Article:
In Turkmenistan, last month police arrested and continue to detain journalist Saparmamed Nepeskuliev without stated charges and without access to independent legal counsel or his family. The Turkmen government’s unlawful detention of Mr. Nepeskuliev risks intimidating other independent monitors into silence. The European Union, United States government and other bilateral partners of Turkmenistan should immediately call for his urgent and unconditional release and for the Turkmen government to respect freedoms of expression and press.
3. Will the World Bank suspend its loans to the Uzbek government if there is forced labor in Bank project areas?
The World Bank committed in its project loans for the agriculture and education sectors to suspend financing if there is forced labor in the project areas, following a complaint filed by victims of forced labor in Uzbekistan. To avoid suspension, the World Bank must press the government of Uzbekistan to reform its policies that drive forced labor, including with immediate steps such as increasing cotton procurement prices, eliminating penalties against farmers who do not fulfill production quotas, and reporting cotton income in national budgets.
4. Will Daewoo International, General Motors, Teliasonera, Telenor and other multinational companies operating in Uzbekistan stop contributing to and benefitting from forced labor?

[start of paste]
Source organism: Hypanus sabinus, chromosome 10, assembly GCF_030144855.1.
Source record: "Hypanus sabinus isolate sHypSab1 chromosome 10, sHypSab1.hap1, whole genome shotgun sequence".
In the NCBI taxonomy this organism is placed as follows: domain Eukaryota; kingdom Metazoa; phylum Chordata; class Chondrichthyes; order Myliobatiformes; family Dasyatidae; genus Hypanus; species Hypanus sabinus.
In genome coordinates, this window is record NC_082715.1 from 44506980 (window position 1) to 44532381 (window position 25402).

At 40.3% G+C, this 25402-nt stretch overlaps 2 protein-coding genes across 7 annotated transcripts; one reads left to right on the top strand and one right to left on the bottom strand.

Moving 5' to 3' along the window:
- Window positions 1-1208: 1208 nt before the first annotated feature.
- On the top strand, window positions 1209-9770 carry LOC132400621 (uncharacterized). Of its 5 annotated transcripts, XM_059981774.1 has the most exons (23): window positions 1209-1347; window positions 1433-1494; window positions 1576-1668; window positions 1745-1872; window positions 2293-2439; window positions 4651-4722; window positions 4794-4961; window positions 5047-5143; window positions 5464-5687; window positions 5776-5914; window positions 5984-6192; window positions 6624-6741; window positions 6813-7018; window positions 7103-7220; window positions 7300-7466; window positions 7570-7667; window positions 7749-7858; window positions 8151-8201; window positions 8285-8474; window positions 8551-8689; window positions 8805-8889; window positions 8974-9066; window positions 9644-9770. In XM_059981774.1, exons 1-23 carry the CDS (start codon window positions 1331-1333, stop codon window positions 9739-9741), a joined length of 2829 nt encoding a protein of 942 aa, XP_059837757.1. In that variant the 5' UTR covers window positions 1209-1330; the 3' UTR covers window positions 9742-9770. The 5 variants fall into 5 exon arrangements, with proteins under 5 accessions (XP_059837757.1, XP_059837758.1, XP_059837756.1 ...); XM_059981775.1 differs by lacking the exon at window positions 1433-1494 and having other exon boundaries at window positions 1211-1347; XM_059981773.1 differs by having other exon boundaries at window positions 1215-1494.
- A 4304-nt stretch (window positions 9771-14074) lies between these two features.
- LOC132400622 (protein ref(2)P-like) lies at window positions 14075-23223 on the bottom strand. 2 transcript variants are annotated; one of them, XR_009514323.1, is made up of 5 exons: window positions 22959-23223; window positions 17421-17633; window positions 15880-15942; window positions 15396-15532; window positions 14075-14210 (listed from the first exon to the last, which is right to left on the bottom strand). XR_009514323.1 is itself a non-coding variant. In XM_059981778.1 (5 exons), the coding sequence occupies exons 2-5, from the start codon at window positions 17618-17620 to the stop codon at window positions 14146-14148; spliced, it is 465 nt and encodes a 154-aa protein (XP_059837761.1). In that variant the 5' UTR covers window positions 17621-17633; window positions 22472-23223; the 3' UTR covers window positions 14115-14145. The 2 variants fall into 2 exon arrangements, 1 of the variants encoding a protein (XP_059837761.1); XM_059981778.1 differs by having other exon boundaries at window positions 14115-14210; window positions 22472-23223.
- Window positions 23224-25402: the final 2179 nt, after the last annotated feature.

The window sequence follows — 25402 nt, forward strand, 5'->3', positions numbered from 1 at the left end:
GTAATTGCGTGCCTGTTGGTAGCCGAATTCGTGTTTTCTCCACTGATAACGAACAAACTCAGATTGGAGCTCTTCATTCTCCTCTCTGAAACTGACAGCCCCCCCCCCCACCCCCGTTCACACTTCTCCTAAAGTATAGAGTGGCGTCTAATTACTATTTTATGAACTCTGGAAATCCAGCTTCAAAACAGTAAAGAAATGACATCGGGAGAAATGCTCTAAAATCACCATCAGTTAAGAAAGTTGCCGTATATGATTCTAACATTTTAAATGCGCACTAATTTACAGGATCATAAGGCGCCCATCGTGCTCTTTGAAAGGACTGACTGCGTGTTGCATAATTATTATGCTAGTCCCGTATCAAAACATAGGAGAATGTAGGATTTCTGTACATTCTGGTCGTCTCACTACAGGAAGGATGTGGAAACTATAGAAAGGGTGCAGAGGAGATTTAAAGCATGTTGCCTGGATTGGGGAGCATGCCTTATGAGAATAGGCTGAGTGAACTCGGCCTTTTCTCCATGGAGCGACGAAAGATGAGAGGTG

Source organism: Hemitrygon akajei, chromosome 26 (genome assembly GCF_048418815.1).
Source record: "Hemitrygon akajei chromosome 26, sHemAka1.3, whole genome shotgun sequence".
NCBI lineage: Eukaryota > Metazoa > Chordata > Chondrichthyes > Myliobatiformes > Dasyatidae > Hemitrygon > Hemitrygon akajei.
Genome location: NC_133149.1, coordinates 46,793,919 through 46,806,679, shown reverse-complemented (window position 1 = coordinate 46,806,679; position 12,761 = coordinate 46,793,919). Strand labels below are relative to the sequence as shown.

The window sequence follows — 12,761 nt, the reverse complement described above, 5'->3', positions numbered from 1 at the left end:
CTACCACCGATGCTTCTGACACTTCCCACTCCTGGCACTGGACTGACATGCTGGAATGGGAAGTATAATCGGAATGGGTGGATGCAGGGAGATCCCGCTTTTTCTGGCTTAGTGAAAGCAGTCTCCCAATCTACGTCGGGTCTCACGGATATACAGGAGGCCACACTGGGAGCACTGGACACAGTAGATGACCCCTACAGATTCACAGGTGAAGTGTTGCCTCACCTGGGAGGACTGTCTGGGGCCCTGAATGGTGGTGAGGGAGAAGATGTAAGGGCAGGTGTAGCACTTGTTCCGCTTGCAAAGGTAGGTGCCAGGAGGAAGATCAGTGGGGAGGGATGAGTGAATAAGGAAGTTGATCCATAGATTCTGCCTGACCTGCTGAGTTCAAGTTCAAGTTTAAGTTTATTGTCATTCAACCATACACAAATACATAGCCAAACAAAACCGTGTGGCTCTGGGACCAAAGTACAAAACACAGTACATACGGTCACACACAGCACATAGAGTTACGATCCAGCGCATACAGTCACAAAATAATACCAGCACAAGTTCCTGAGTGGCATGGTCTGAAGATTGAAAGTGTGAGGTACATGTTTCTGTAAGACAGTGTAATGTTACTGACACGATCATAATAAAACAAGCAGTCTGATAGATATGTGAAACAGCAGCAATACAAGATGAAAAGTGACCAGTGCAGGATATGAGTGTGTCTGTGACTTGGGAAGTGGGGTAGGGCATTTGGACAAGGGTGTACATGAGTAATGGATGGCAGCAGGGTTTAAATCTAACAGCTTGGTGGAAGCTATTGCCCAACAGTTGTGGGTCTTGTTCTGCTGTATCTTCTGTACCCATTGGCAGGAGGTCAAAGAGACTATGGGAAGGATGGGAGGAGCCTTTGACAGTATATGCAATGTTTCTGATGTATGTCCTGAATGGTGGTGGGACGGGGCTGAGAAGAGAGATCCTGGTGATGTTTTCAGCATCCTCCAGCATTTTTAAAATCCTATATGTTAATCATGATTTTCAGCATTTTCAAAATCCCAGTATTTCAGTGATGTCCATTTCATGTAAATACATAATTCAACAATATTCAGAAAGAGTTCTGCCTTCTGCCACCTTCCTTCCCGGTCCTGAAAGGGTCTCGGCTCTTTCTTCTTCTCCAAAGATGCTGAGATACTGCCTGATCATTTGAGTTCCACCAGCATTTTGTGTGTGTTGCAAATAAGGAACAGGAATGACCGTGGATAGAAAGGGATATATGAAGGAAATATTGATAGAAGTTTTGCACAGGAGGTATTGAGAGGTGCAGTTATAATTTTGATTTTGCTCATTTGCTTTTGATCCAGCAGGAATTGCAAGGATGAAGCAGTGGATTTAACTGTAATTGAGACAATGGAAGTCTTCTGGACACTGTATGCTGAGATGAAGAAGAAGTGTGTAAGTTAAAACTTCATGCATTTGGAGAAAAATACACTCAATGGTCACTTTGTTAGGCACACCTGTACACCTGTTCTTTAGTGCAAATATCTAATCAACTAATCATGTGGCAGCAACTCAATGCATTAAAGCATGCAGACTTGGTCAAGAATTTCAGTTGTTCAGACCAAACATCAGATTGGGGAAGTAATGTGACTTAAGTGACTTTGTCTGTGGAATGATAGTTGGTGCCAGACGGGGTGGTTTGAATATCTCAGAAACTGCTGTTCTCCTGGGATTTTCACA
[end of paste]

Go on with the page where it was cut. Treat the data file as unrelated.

Daewoo International, the largest processor of cotton in Uzbekistan, has repeatedly admitted it uses forced labor cotton in its operations in Uzbekistan. For three years in a row, GM Uzbekistan workers have reported that their company has sent them to the cotton harvest. In 2014, Teliasonera and Telenor reported that their companies sponsored the cotton harvest in Uzbekistan. To avoid perpetuating the Uzbek government’s forced labor system of cotton production and exposure to liability for involvement in it, companies operating in Uzbekistan should sign the Commitment Against Forced Labor in Uzbekistan, establish an independent human rights monitoring and public reporting program of the company’s operations and supply chain in Uzbekistan, and divest from Uzbekistan if involvement in the forced labor system persists as a requirement to operate in the country.
5. Will H&M, Inditex and other global apparel companies urge the Turkmen government to stop its use of forced labor?
H&M and Inditex have acknowledged that they purchased apparel from Turkmenbashy, a manufacturer majority owned by the Turkmen government that uses forced labor cotton. The Turkmen government’s use of forced labor surprised many apparel companies notified by the Cotton Campaign, despite Turkmenistan’s ranking as the 7th-largest cotton exporter worldwide. As a first step to avoid forced labor cotton from Turkmenistan from tainting their brands, global apparel companies should to join together and publicly call on the Turkmen government to end forced labor in its cotton sector.
The Cotton Campaign is a global coalition of human rights, labor, investor and business organizations dedicated to eradicating child labor and forced labor in cotton production.
For reporting on forced labor in Uzbekistan and Turkmenistan, visit: www.cottoncampaign.org